Additional notes (click to expand)


Culpeper: ‘ ... bruised and applied to the place, they help the Scrophula, or disease of the throat called the King’s evil, they break the stone, increase seed, stir up lust, provoke the Terms etc.’ Notes: The King’s Evil, or scrofula, was the name for a tuberculous infection of the lymph nodes in the neck, which was supposed to be cured by the touch of a King.
Culpeper, Nicholas. (1650). A Physical Directory . London, Peter Cole.

Geographical distribution

  • Africa, Northern Africa, Algeria
  • Africa, Northern Africa, Egypt
  • Africa, Northern Africa, Libya
  • Africa, Northern Africa, Morocco
  • Africa, Northern Africa, Tunisia
  • Asia-Temperate, Western Asia, Cyprus
  • Asia-Temperate, Western Asia, Lebanon-Syria
  • Asia-Temperate, Western Asia, Turkey
  • Europe, Eastern Europe, East European Russia
  • Europe, Eastern Europe, Ukraine
  • Europe, Middle Europe, Belgium
  • Europe, Middle Europe, Germany
  • Europe, Middle Europe, Netherlands
  • Europe, Middle Europe, Poland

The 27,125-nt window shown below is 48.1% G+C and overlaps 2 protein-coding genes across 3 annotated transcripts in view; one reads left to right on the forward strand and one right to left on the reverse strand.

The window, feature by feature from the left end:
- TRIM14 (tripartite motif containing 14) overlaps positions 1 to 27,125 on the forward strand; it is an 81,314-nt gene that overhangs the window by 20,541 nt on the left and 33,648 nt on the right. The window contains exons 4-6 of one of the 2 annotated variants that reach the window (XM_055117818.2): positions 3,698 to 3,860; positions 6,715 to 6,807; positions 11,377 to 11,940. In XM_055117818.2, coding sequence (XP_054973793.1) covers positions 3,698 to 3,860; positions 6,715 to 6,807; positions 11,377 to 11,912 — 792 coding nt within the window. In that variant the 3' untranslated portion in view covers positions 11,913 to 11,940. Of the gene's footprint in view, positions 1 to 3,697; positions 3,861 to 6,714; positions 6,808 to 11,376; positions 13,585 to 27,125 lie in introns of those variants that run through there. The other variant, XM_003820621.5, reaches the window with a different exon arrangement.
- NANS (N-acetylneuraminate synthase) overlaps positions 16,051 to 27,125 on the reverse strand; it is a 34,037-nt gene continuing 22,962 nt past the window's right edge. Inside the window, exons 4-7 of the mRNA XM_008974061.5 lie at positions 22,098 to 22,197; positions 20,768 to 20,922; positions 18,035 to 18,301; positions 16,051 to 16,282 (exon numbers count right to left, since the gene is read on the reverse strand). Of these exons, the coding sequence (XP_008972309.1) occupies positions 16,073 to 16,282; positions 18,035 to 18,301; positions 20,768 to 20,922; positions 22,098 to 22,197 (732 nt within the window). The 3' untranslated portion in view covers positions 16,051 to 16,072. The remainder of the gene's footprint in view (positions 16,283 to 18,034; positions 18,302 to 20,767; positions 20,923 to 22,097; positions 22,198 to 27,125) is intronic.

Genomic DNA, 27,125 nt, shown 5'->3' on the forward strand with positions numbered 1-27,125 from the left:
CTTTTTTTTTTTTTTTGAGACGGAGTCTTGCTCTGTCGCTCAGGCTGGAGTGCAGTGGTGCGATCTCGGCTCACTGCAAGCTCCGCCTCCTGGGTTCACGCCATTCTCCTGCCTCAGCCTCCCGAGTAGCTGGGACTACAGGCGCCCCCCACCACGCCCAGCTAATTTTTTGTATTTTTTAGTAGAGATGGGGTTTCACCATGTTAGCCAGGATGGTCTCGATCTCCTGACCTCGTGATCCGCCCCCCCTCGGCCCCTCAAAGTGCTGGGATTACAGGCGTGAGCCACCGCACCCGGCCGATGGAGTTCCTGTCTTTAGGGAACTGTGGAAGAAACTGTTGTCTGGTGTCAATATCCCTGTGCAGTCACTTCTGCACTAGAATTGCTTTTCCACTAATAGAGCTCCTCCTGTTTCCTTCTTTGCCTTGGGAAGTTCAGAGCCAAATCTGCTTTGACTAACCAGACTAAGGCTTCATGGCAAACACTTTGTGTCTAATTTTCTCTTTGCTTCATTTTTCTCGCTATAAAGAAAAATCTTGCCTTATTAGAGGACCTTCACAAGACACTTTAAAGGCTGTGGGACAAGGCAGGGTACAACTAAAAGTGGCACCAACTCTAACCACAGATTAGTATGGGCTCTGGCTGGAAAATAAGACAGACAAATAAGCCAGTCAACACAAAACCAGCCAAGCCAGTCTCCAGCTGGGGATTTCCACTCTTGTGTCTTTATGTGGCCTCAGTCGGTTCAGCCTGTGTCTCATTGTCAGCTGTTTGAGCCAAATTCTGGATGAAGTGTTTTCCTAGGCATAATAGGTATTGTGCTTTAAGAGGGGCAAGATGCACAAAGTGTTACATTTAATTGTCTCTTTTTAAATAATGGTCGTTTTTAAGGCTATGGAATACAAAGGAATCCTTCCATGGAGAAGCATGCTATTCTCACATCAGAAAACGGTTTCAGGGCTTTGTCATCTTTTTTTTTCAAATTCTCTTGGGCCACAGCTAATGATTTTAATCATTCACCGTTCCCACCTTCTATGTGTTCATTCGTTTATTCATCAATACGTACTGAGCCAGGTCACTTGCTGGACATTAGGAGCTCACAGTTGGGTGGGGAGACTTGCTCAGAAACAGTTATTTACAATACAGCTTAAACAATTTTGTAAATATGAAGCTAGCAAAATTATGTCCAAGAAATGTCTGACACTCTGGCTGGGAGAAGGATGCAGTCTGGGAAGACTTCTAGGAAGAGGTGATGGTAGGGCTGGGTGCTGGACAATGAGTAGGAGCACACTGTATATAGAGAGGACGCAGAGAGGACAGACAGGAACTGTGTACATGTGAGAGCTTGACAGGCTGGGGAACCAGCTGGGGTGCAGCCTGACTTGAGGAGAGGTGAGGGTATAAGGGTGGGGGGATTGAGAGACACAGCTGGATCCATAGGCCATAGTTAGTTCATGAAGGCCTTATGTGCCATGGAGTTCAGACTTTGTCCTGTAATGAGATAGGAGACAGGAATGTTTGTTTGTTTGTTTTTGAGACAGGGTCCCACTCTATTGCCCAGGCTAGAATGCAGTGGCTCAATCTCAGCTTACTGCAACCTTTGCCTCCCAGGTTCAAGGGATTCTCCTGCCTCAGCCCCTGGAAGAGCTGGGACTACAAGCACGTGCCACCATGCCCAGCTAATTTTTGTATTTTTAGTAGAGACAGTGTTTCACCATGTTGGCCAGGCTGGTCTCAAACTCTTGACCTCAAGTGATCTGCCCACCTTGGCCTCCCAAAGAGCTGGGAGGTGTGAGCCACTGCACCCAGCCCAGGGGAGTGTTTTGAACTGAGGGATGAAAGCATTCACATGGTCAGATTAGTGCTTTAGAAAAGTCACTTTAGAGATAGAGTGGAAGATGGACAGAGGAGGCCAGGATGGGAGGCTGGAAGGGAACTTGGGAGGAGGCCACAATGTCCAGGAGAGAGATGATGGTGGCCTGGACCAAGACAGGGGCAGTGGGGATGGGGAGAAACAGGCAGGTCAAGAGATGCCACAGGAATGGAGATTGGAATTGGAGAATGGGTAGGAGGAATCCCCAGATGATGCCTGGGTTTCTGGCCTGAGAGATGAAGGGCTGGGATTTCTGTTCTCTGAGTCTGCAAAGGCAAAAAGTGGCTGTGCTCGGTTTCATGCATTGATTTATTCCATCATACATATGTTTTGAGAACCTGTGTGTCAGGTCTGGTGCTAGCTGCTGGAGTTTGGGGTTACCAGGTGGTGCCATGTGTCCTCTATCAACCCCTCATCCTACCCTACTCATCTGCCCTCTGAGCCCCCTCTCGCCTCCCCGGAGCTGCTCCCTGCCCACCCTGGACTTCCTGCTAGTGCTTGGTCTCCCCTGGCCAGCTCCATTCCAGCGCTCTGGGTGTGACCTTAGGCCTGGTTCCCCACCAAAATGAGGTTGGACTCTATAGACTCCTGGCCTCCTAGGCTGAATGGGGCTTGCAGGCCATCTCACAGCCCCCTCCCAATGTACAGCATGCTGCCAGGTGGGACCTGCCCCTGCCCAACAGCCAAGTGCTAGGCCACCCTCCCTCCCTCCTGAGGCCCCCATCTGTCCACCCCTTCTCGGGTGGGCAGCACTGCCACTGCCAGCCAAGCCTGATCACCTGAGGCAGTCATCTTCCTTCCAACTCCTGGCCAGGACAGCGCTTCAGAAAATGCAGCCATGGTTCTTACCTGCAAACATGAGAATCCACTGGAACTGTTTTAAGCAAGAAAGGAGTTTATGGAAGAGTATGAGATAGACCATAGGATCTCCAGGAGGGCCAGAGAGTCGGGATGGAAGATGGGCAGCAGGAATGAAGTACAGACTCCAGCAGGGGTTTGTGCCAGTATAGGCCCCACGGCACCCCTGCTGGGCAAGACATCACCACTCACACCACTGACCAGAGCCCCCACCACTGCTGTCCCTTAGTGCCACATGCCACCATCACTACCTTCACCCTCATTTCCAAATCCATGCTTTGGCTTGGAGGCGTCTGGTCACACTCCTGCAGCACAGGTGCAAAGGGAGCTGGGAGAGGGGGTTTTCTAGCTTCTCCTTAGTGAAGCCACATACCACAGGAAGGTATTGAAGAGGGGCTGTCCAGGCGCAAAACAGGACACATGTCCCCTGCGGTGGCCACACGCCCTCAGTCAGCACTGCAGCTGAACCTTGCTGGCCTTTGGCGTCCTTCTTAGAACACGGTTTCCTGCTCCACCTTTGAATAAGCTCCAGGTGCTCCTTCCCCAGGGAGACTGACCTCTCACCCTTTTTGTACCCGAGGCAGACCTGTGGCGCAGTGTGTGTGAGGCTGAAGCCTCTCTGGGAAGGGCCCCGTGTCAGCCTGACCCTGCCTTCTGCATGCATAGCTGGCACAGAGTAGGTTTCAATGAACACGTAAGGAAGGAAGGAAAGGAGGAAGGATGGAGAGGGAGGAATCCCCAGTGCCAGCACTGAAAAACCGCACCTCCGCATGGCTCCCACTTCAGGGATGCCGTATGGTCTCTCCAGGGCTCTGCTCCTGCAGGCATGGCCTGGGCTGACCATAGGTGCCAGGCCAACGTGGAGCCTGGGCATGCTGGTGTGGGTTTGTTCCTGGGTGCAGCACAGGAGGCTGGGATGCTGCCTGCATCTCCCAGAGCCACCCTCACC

• Europe, Northern Europe, Denmark
  • Europe, Northern Europe, Great Britain
  • Europe, Northern Europe, Ireland
  • Europe, Northern Europe, Norway
  • Europe, Northern Europe, Sweden
  • Europe, Southeastern Europe, Albania
  • Europe, Southeastern Europe, Bulgaria
  • Europe, Southeastern Europe, Greece
  • Europe, Southeastern Europe, Italy
  • Europe, Southeastern Europe, Romania
  • Europe, Southeastern Europe, Yugoslavia
  • Europe, Southwestern Europe, France
  • Europe, Southwestern Europe, Portugal
  • Europe, Southwestern Europe, Spain
  • Northern America, Southeastern U.S.A., Georgia

Eryngium maritimum L.

Genus: Eryngium
Species: maritimum L.
Common names: Sea Holly; Sea Eryngium; Sea Eryngo.
Pharmacopoeia Londinensis name: Eryngium
Distribution summary: N.Africa to W.Asia
Habit: Perennial
Hardiness: H5 - Hardy; cold winter
Habitat: Coastal
Garden status: Currently grown
Garden location: Arid zones (Q), Pharmacopoeia Londinensis 1618 'Roots' (HSE 3)
Flowering months: July, August, September, October
Reason for growing: Medicinal

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